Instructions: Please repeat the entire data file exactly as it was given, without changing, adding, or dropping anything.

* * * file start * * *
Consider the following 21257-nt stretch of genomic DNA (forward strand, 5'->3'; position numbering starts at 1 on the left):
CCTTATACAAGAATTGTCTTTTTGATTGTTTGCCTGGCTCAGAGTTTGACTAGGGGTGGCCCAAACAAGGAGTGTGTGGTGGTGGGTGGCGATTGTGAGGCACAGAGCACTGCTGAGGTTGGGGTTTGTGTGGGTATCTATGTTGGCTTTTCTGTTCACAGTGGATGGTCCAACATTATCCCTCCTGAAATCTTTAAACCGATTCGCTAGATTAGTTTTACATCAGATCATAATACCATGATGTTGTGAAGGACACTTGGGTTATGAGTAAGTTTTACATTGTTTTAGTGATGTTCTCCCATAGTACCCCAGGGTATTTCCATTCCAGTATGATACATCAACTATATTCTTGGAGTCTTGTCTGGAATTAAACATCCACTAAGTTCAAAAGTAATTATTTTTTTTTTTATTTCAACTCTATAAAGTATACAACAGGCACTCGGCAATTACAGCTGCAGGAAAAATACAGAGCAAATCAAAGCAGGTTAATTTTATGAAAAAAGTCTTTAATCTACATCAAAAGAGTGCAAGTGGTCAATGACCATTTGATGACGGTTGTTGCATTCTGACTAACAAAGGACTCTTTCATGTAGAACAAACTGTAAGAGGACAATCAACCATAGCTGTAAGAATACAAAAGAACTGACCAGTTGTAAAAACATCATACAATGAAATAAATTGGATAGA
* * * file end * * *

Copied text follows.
Consider the following 21257-nt stretch of genomic DNA (forward strand, 5'->3'; position numbering starts at 1 on the left):
CCTTATACAAGAATTGTCTTTTTGATTGTTTGCCTGGCTCAGAGTTTGACTAGGGGTGGCCCAAACAAGGAGTGTGTGGTGGTGGGTGGCGATTGTGAGGCACAGAGCACTGCTGAGGTTGGGGTTTGTGTGGGTATCTATGTTGGCTTTTCTGTTCACAGTGGATGGTCCAACATTATCCCTCCTGAAATCTTTAAACCGATTCGCTAGATTAGTTTTACATCAGATCATAATACCATGATGTTGTGAAGGACACTTGGGTTATGAGTAAGTTTTACATTGTTTTAGTGATGTTCTCCCATAGTACCCCAGGGTATTTCCATTCCAGTATGATACATCAACTATATTCTTGGAGTCTTGTCTGGAATTAAACATCCACTAAGTTCAAAAGTAATTATTTTTTTTTTTATTTCAACTCTATAAAGTATACAACAGGCACTCGGCAATTACAGCTGCAGGAAAAATACAGAGCAAATCAAAGCAGGTTAATTTTATGAAAAAAGTCTTTAATCTACATCAAAAGAGTGCAAGTGGTCAATGACCATTTGATGACGGTTGTTGCATTCTGACTAACAAAGGACTCTTTCATGTAGAACAAACTGTAAGAGGACAATCAACCATAGCTGTAAGAATACAAAAGAACTGACCAGTTGTAAAAACATCATACAATGAAATAAATTGGATAGA